Welcome to the 2018 legislative session
Hello from Olympia and the 2018 Legislature! Today is the first day of a 60-day session scheduled to end March 8, 2018. As you may know, our state works on a two-year legislative cycle. Even-year “short” sessions help solve issues that might have come up between long and short sessions. For example, the two-year biennial budget written in odd-numbered years is reviewed to see where supplemental changes are needed such as unanticipated natural disaster expenses, increased health care caseloads, revenue receipt changes, and the like.
Senate Democrats recently regained a slim one-vote majority through a special election, while the House still holds an equally tight Democratic majority. There will be a number of issues – such as fair and transparent voting laws, and pay equity for women, for example – we hope to pass now that the Senate Republicans can no longer stop them.
However, we have seen all too clearly in Congress what happens when one party tries to ram through policies without minority party input: Gridlock. Democrats know we have to work across the aisle to find bipartisan solutions for the people of Washington, including the “Hirst” water rights issue, a long-overdue capital construction budget, and possible tweaks to the state’s education funding plan passed last year.
Updates from the interim
Fourth Olympic Class ferry christened
The 144-car ferry “Suquamish” was christened last Thursday, bolstering our crucial marine highway system. The boat will now go through sea trials before becoming part of the WSF fleet. This is the fourth “Olympic Class” ferry, which will address safety and efficiency issues. I’ve spent many years pushing for ferry funding in the state transportation budget, and actually sponsored the bill that resulted in the third and fourth Olympic boats becoming a reality.
Victoria sewer plant under construction
After decades of debate and delay, the McLoughlin Point Wastewater Treatment Plant near Victoria, B.C. is under construction, with tertiary sewage treatment estimated to come online by 2020.
Why have I spent so many years advocating for a Canadian project? Roughly 30 million gallons of the greater Victoria area’s raw sewage is dumped into the Strait of Juan de Fuca every day – water the state (and especially the 40th Legislative District) share with Vancouver Island. Of course, as a state legislator I have limited power to influence another country’s government. However, my suggested ban on state employee travel to Vancouver unless a solution was found hopefully had some impact.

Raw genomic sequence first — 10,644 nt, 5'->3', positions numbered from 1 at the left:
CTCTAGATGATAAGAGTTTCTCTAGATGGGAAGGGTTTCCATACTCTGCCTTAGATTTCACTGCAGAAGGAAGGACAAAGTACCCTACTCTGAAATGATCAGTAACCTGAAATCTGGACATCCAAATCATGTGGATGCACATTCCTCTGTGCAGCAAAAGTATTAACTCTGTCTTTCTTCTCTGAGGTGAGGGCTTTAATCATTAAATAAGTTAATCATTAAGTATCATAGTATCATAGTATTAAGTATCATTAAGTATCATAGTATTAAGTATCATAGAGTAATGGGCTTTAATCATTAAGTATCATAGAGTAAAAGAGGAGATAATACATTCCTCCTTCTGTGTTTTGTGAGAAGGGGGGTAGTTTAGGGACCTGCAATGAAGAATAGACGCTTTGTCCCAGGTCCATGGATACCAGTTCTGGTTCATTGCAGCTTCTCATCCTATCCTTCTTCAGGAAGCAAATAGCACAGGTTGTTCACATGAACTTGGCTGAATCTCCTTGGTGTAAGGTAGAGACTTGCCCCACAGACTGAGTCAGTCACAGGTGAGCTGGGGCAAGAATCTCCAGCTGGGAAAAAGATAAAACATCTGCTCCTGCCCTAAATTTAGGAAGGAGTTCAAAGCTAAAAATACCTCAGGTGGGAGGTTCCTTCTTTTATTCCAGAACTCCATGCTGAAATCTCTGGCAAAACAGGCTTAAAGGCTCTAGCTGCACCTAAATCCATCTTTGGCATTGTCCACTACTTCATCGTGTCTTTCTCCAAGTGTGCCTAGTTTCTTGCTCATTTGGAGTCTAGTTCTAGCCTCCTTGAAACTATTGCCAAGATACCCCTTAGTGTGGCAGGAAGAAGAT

Bottom-line: We’re making a difference in keeping our coastline free from such pollution.
My ideas for the 2018 session
As chair of the House Technology and Economic Development Committee, I’ve been focused on a number of issues that impact our everyday lives. For example, last session I proposed (and the Legislature passed) a bill to protect against companies using and selling your biometric data they capture as you used the Internet.
This session I’m introducing bills that:
Keep your personal information at state agencies safer. Many state agencies collect information about us, from the Department of Licensing to the Department of Revenue. My bill will require all state agencies to beef up how they protect your personal information
Require electronic product manufacturers to allow fair servicing and repair of their products. We’ve seen this happen too often over the years, most recently with Apple slowing down service to their older cell phones to “preserve battery life.” Your current option? Buy a new phone or pay $80 for a new battery. That’s not right. My bill will open up a competitive repair market to give owners more control over their digital electronic devices.
I have a number of other bills waiting for legislative action, and I’m also working on issues such as protecting Blanchard Mountain, enhancing solar installation incentives, and “Net Neutrality,” to name a few. I’ll report on these in the weeks ahead.
There’s a lot of work to do in this short session, and I’ll be checking in with you periodically to share what I’m up to and ask for your insights, ideas and concerns.
As always, I’m honored to represent you and the 40th Legislative District in Olympia.